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It is this joint experience of gender-based oppression that initially drew me to being a trans ally. At the time, I didn’t really realise what a privileged position that meant I was in. Even as a rape survivor being around male bodies doesn’t trigger me. I am very happy for any ‘single sex’ spaces to include people who are biologically male, it costs me nothing and doesn’t threaten me. But as a woman in a happy 28 year old heterosexual relationship, I am very unlikely to ever need to use a domestic violence shelter. I might. The presence there of male bodied people wouldn’t be a problem for me. But it might well be for other women. And I am pretty damned sure it is abusing my privilege if I insist that those women have to accept a situation that they genuinely experience as threatening.

Similarly, as a middle class woman I am unlikely to end up in prison. Again, I might. Even if I did, having other people there with male bodies would not be much of a threat to me, personally, any more than having violent people with female bodies would be (that is to say, both would be threatening). But to other traumatised women, often the victims of male perpetrated violence, the maleness of a physical body could be experienced as very threatening. Who am I with my privilege to tell those women that their fears are unacceptable? No-one, that’s who. No feminist ever has the right to tell a woman that her material reality based on her experiences and fear of violence is not real or not valid. Ever.

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It seems to me that the reason the transgender debate has become so polarising is not just that we have forgotten that compassion and empathy for experiences that we might not share should be the root of our feminism. It is that it has been framed as a binary debate. This is based on the – to my mind false and damaging – idea that gender, like sex, is binary. That you either have your sex and gender line up, in which case you are cis, or your sex is the opposite of your gender, in which case you are trans. These are binary exclusive categories that means that there will forever be competition for identity, for resources, and for things like physical and legal protection. Like it or not, saying transwomen are women and deserve exactly the same rights and protections as women born female is potentially threatening some of those hard-won sex-based rights.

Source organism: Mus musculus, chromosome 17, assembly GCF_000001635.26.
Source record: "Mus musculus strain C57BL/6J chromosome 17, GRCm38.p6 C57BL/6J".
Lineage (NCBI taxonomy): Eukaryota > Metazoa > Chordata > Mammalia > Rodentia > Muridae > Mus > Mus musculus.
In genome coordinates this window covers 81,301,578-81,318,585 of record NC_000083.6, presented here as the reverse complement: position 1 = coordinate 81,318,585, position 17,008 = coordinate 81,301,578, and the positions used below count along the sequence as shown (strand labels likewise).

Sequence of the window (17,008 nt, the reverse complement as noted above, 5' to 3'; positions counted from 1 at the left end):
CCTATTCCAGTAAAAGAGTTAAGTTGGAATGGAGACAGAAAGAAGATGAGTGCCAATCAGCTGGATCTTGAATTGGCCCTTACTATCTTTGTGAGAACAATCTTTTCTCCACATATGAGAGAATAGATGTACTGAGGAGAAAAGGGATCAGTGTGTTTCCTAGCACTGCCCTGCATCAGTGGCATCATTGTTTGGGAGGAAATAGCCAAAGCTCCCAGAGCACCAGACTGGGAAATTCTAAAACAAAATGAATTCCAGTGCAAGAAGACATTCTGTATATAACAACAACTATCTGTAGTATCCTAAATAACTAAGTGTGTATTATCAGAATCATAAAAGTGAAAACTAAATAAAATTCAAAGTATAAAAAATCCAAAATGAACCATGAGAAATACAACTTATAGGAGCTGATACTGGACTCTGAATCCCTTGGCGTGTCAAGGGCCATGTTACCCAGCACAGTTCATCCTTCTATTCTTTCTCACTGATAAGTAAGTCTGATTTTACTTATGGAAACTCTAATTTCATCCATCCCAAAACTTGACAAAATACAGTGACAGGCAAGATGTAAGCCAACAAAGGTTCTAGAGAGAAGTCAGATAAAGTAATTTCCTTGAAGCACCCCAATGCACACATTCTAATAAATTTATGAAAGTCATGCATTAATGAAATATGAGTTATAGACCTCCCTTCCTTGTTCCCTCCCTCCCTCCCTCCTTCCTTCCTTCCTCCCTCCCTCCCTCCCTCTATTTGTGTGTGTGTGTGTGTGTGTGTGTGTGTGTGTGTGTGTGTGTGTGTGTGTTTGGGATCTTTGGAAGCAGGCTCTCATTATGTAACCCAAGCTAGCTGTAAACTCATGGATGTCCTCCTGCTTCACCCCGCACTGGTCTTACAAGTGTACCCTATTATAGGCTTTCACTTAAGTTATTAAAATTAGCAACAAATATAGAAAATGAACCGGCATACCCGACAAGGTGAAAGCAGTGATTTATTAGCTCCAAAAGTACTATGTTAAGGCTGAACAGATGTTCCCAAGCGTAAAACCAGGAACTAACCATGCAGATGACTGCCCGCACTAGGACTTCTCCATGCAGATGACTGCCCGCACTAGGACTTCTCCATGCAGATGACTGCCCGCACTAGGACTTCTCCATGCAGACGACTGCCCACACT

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If we take an empirical approach and actually look at the evidence, it doesn’t support a strict binary division. Yes, sex is binary apart from rare intersex conditions. But gender identity and gender based oppression quite clearly are not binary. As a White bisexual cis disabled woman, my experience of gender based oppression is highly contingent on the fact that I have been raped, I have had children, I have experienced menstruation and menopause, I have been a parent and a carer, I am disabled and so on. The material reality of my sex is binary, but my sexuality is clearly not binary, nor is my experience of being both a carer and a cared for person, nor, as a White person with Jewish family, is my experience of the intersectionality of race and gender. It is all very complex.

And yet, as young people and teenagers are exploring their own identities, where they fit in the world, and who their tribe is, they are at the moment constantly being asked to make binary choices. Are you Black or White? Gay or straight? Cis or trans? Sane or mad? Arts or sports? Goth or metal? Scottish or British? Rich or poor?

I was lucky. I was Gen X. Boomers didn’t care and millennials hadn’t come along  yet. We were free to explore our identities. Boy George could be gay and have gorgeous skin and be a man. Annie Lennox could sing like a soprano angel and look like a gay robot. David Bowie, Prince, Madonna and countless other cultural icons constantly blurred the edges of gender and sexuality and empowered us to do the same. Our fight was about sexuality and the right to be gay or straight or anything else, not about whether to be a man or a woman. Some of us emerged from our young adult years clear about our identity and tribe, and some were still confused. But almost all of our choices were flexible and non binary.

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Now it seems that choices over gender identity are being made constrained and binary, in a patriarchal world where gender is socially constructed, and the value of men and women are unequal. In this bifurcated system, everyone is pitted against each other, rights and protections are finite and it’s a zero sum game: therefore, giving rights to transwomen who are not biologically female takes them away from women who are biologically female.